What's done is done. Lessons have to be learnt from the Armstrong saga and drawn upon without fail going forward. If too much focus is put on the past, it will only undermine the aim of creating a brighter future for the sport.

Further developments regarding USADA's plans are expected in the coming weeks. I, like many others, will be all ears.


Monday, 15 October 2012

Ronnie brings up his century

Captain fantastic: Ronaldo is set to join Luis Figo and Fernando Couto in the 100+ caps club 
Wednesday 20th August 2003. Manchester United's new £12.24m signing Cristiano Ronaldo makes his international bow after replacing AC Milan's Rui Costa at half-time of Portugal's 1-0 friendly victory over Kazakhstan. Two weeks earlier, the 18-year-old was an influential figure as Sporting Lisbon defeated United 3-1 in a pre-season friendly to mark the opening of the their new stadium, the Estádio José Alvalade. Sir Alex Ferguson signed the Portuguese starlet the following week and the rest as they say is history.  

On Tuesday night, nine years on from his debut for Portugal, the man now regarded by many as the best player on the planet is set to win his 100th international cap in a World Cup qualifier against Northern Ireland. At just 27 years and 254 days old, Ronaldo will become the third youngest European to reach the landmark for their respective country behind Germany's Lukas Podolski (27 years and 13 days) and Estonia's Kristen Viikmäe (27 years and 109 days).

In the build-up to Euro 2012, Ronaldo said: "I will only be fully content with my career when I have lifted a trophy with Portugal." (

He has managed to find the net on 37 occasions for his country to date but having failed to lift any silverware from five international tournaments, his desire to do so is unquestionable. A 1-0 loss to Greece in the final of Euro 2004 was followed by semi-final heartache at the hands of France in the 2006 World Cup (1-0) and Spain at Euro 2012 (0-0 AET, 4-2 on penalties). Sandwiched between the latter two, was quarter-final elimination to Germany at Euro 2008 (3-2) and a round of 16 defeat against Spain at the 2010 World Cup (1-0).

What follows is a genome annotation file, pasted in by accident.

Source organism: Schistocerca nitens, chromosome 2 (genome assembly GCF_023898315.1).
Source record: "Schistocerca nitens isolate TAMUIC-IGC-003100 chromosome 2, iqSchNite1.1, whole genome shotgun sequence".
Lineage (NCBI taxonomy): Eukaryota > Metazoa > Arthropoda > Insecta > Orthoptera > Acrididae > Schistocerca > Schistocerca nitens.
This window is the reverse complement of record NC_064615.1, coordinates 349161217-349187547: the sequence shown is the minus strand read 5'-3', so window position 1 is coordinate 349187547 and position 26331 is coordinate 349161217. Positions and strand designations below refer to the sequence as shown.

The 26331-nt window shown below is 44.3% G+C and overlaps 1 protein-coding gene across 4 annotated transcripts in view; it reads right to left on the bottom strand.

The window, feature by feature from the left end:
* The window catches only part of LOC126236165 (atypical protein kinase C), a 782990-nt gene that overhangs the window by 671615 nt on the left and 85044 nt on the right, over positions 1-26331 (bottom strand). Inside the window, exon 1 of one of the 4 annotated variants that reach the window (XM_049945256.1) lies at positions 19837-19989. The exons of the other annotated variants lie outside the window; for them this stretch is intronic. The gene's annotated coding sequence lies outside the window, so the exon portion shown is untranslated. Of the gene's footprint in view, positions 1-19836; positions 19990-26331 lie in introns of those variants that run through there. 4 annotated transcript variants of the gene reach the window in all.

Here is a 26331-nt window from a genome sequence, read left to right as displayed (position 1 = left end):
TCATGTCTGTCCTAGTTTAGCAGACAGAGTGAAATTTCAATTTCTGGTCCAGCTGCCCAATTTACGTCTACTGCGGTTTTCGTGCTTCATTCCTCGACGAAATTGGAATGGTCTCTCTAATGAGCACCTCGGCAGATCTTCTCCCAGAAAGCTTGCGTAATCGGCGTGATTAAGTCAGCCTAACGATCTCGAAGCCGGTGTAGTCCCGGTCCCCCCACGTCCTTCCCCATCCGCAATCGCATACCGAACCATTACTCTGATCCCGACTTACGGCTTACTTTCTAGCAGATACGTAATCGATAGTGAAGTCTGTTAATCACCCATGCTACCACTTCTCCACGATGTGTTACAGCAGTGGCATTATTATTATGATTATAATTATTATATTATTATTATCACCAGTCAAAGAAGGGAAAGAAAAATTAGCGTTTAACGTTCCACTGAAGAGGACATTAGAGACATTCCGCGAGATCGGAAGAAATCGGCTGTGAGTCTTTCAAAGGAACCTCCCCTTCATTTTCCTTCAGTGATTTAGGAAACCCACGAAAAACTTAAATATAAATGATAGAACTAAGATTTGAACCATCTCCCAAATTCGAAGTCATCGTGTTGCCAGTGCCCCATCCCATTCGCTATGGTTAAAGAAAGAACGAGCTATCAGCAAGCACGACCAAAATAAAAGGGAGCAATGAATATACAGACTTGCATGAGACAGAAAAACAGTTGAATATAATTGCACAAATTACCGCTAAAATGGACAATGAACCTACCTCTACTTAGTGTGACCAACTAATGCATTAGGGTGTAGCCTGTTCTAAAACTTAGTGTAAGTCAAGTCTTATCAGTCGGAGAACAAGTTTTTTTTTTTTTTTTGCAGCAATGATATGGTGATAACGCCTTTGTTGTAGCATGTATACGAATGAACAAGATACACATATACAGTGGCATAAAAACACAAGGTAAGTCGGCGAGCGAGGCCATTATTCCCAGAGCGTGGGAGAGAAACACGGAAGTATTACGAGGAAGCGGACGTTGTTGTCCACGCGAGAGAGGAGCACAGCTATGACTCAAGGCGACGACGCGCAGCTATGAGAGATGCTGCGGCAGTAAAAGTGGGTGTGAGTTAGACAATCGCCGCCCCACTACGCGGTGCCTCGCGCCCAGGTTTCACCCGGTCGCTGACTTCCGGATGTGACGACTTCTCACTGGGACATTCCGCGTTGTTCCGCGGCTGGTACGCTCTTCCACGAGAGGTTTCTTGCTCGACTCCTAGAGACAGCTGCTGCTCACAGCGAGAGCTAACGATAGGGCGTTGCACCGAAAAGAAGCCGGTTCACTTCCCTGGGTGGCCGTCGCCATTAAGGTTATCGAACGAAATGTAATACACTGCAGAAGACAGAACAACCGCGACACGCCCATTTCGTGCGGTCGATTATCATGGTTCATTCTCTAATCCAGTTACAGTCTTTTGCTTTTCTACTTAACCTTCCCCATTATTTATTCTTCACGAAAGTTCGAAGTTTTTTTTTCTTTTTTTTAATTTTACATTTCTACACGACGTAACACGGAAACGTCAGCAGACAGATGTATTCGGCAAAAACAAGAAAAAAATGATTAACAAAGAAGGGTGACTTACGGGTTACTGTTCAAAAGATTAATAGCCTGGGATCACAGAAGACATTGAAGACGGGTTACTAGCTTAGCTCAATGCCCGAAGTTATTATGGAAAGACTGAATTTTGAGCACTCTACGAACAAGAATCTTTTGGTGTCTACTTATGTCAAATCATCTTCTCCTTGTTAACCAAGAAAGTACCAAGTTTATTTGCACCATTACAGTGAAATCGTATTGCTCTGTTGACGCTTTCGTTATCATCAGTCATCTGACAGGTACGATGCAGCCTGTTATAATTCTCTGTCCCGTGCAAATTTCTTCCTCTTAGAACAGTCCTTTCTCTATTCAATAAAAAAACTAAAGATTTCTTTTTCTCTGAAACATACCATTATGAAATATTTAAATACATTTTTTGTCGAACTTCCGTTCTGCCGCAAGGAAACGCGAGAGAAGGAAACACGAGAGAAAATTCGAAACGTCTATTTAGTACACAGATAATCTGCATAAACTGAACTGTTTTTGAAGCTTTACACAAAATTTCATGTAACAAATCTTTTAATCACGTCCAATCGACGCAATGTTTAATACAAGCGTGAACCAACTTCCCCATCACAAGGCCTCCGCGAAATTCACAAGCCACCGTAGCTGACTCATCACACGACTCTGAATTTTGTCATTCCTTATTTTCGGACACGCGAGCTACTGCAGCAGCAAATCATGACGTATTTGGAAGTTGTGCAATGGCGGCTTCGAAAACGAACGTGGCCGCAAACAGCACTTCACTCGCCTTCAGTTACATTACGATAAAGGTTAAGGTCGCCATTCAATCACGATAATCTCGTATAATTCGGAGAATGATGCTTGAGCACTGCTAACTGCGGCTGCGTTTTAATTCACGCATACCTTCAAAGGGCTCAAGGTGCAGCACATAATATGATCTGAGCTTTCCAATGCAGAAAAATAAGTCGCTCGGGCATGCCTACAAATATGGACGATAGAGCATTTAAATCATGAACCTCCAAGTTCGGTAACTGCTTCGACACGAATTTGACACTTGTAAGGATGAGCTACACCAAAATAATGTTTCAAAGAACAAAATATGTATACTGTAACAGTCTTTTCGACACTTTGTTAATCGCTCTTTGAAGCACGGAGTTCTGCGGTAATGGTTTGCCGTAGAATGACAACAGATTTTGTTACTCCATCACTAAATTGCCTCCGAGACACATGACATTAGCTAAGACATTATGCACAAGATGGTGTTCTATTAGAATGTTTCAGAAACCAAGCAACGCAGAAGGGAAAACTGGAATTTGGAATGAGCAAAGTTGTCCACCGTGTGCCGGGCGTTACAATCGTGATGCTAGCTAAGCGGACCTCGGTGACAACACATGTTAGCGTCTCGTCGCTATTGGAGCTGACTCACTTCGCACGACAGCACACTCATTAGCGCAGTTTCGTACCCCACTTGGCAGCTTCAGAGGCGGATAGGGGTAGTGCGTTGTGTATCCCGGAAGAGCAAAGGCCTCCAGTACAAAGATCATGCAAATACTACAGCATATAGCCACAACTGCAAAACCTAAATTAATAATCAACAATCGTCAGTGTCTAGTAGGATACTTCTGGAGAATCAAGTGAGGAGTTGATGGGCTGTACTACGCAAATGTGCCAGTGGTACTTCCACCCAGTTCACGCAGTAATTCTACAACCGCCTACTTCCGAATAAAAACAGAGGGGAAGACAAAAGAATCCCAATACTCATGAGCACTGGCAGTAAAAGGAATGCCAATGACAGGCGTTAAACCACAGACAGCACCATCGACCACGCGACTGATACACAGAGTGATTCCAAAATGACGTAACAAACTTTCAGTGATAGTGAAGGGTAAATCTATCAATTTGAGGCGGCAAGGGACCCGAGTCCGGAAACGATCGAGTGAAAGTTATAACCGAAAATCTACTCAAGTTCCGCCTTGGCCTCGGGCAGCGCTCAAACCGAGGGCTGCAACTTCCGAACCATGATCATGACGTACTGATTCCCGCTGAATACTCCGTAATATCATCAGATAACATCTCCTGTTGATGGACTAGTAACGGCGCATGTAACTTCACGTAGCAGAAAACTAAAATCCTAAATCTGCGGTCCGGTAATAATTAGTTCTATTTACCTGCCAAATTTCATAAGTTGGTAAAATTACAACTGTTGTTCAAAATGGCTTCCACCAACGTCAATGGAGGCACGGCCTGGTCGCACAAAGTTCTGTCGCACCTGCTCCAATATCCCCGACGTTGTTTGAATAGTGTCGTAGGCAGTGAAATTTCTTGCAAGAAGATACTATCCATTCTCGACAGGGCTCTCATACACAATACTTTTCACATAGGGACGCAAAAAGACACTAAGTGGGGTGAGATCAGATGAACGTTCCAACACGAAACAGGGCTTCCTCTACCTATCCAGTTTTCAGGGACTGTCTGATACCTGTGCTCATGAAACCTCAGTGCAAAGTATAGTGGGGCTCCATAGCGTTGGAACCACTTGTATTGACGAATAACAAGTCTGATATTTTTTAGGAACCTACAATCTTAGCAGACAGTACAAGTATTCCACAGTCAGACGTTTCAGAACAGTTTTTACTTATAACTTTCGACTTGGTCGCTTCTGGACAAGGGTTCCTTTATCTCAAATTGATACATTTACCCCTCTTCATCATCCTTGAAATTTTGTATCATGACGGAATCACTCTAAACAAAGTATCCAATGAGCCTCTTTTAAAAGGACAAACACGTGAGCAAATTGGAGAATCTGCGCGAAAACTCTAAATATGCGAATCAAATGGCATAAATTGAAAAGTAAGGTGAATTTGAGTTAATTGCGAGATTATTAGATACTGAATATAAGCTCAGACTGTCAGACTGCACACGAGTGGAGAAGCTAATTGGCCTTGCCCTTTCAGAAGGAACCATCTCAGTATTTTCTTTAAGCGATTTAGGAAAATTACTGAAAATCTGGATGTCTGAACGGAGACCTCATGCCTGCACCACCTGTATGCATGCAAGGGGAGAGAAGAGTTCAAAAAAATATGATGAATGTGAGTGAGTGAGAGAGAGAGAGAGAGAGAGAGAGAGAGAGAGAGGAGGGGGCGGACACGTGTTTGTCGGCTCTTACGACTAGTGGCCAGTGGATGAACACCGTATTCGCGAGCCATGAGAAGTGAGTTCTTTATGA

At club level he has won everything he would have wished for as a youngster. Three Premier League crowns (2006-07, 2007-08 and 2008-09), one La Liga title (2011-12), the FA Cup (2003-04), two Football League Cups (2005-06 and 2008-09), the Copa del Rey (2010-11), the UEFA Champions League (2007-08) and the FIFA Club World Cup (2008) are all firmly tucked away in the trophy cabinet and success on the international stage, namely the World Cup, would complete his collection.

Ronaldo and his Argentinian counterpart Lionel Messi are staking a major claim to go down as the best two players to have ever played the game but the general perception is that they will have to win the World Cup to truly challenge the legendary statuses of Pele and Diego Maradona. There's the obvious argument that the quality of the Portuguese and Argentinian players surrounding them will dictate their chances of achieveing the ultimate goal in football but these two players are so incredibly talented that they have the ability to win matches almost single-handedly, just as Pele and Maradona did for Brazil and Argentina respectively.

Despite suffering a 1-0 defeat away to Russia on Friday night, Portugal will still be extremely confident of qualifying for the 2014 World Cup in Brazil one way or another. They now find themselves on the back foot in the battle for top spot and automatic qualification but they will expect to claim one of the eight best runners-up spots at the very least and secure a place in the play-offs. Ronaldo will be 29 years of age by the time the tournament starts and will most likely view it as the final international competition where he is at the very, very peak of his powers.